This is one in an occasional series of profiles on the people behind the scenes who make Milwaukee work.
Officer Juan López of the Milwaukee Police Department has deep roots in his adopted city.
“My family is from Puerto Rico and I was born on the East Coast, but I consider myself from Milwaukee,” said López, who has lived here since he was 6 years old.
López serves in District 2, which encompasses a 7.2-mile area on Milwaukee’s South Side. He originally patrolled the district in his squad car, but in 2008 the city instituted a plan called “Operation Impact” to help establish a stronger presence on the streets.
The program, privately funded by area businesses, also has provided additional security cameras, lighting and an armored surveillance truck nicknamed “Rhino.”
López’s responsibilities include patrolling on foot or bicycle, and simply interacting with citizens and business owners on his Mitchell Street beat. Dimity Grabowski, owner of Think Resale at 1017 West Mitchell St., said she always appreciates a visit from MPD officers such as López in her store.
“It gives the customer a sense of safety,” said Grabowski, who opened the store about two years ago.
Grabowski has gotten to know López through Operation Impact, and said she has seen the positive results of the program.
“It’s good for business, good for Mitchell St. and good for the customers,” Grabowski said.
López said programs such as Operation Impact reflect a trend of citizens working with police, which he would like to see continue. “A criminal element does not want to go to an area that is committed to keeping the community safe,” he noted.
Lopez said he favors efforts to interact more with citizens, partly to remove the “bad guy” stigma that comes with being a cop.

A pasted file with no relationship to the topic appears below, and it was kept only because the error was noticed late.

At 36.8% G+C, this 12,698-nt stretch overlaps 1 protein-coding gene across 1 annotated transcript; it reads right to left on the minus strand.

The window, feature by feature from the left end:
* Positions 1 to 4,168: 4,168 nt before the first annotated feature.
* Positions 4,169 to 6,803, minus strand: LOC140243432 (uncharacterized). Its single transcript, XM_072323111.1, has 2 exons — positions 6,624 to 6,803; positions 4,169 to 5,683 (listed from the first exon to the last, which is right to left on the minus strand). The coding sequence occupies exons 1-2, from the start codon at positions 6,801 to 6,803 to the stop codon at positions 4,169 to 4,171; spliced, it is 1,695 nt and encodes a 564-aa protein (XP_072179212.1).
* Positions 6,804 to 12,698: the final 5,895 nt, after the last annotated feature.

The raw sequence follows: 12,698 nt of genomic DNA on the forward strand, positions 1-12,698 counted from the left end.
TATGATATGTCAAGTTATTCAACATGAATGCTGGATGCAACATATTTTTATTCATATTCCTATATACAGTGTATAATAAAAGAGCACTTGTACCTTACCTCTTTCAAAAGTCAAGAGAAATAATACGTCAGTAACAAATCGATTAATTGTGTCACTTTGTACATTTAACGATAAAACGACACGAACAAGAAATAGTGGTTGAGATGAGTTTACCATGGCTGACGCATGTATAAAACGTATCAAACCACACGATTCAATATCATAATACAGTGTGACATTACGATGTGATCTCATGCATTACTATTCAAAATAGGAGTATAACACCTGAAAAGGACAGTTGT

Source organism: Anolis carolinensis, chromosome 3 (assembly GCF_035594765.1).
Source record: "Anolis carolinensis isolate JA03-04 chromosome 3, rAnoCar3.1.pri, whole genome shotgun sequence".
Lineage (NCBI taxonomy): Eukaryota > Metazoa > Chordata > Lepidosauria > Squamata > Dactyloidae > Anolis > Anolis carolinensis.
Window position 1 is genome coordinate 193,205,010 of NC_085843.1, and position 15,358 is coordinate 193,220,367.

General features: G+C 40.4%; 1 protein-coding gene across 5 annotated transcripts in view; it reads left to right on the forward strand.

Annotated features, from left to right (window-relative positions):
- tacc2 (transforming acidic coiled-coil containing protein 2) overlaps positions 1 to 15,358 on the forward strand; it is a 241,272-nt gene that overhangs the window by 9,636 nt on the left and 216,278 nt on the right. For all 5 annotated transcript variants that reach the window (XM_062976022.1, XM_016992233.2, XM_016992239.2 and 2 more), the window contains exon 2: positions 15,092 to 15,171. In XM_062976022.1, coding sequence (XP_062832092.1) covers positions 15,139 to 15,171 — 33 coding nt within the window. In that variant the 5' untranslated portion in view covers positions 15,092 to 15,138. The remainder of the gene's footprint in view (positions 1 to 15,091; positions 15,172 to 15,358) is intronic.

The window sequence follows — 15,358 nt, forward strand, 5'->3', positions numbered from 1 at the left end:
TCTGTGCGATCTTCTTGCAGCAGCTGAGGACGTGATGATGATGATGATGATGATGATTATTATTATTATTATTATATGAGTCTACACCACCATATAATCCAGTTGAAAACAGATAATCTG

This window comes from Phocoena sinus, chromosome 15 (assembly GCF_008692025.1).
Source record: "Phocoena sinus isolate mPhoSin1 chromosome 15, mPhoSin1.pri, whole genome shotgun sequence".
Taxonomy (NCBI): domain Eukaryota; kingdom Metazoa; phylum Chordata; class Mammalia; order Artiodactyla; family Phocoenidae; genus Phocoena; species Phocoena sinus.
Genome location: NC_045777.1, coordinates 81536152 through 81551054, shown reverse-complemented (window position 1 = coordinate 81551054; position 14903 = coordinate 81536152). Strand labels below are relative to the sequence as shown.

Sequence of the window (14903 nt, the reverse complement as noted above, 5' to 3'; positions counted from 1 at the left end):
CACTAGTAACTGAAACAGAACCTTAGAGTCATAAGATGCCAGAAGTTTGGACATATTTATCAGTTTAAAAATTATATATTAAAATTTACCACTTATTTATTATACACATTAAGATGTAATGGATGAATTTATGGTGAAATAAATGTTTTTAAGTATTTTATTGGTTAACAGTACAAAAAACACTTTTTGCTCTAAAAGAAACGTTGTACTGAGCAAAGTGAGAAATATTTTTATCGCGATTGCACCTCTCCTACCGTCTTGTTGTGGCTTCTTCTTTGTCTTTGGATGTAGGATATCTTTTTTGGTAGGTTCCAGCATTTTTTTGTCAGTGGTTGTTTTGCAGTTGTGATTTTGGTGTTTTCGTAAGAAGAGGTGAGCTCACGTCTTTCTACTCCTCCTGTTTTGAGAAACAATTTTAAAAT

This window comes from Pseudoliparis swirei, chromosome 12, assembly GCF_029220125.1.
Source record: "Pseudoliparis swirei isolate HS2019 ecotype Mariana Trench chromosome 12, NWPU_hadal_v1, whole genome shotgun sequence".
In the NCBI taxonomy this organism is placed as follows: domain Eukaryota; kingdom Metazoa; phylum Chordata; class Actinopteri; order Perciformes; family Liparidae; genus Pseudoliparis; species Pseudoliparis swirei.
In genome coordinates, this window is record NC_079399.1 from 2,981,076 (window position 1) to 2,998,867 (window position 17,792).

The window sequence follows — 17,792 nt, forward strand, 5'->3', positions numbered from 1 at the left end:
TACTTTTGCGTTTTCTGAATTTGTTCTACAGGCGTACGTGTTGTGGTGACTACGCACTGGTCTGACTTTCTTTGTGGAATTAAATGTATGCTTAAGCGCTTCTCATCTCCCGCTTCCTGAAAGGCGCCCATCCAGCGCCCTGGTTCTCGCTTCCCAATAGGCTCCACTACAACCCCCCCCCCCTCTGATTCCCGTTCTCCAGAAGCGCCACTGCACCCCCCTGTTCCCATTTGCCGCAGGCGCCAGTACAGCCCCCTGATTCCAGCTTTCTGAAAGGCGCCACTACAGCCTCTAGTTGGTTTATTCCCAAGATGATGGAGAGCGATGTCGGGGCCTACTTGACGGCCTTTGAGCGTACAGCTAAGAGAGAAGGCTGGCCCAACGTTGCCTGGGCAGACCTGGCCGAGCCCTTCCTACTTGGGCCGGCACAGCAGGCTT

According to the City of Milwaukee, Operation Impact has had a significant effect on crime rates in District 2. In 2013 through Christmas Eve, instances of theft were down by 32 percent from 2007, the year before the plan was instituted. Assault offenses were down by almost 17 percent, and the number of robberies fell by 22 percent during the same period.
The Few. The Proud.
In addition to serving in the MPD, López is an active duty United States Marine Corps Reservist in his 21st year of service.
“All of the media attention goes to the military, but those of us who do both jobs realize that not enough attention is paid to police officers,” López said. “By far police work is more dangerous than being in the military.”
López said that the difference comes down to logistics.
“As an infantryman, you are generally patrolling in a 13-man squad,” he said. “So you have 12 other guys with you carrying semi-automatic rifles, fully automatic machine guns, and grenade launchers.”
As a police officer, backup is still available, but frequently officers work with a partner or independently.
“A lot of times you have to know that you are going to be out there by yourself, and you have to fall back on your training and your experiences,” López said.
According to Officer Manny Molina, López’s partner, this means being ready for anything, particularly on bike patrols in high-crime areas, as Molina and López have been doing for a couple years. Patrolling on bikes allows officers to be more easily accessible to citizens, but it also means they must remain on their toes.
“You could come around a corner and be in the middle of a fight,” Molina said. “Or someone could have a gun pulled on you.”
Having an experienced military member such as López around helps reassure Molina and allows them to work more effectively and safely together. “The average cop does not have that type of experience and he brings a lot to the department,” Molina said.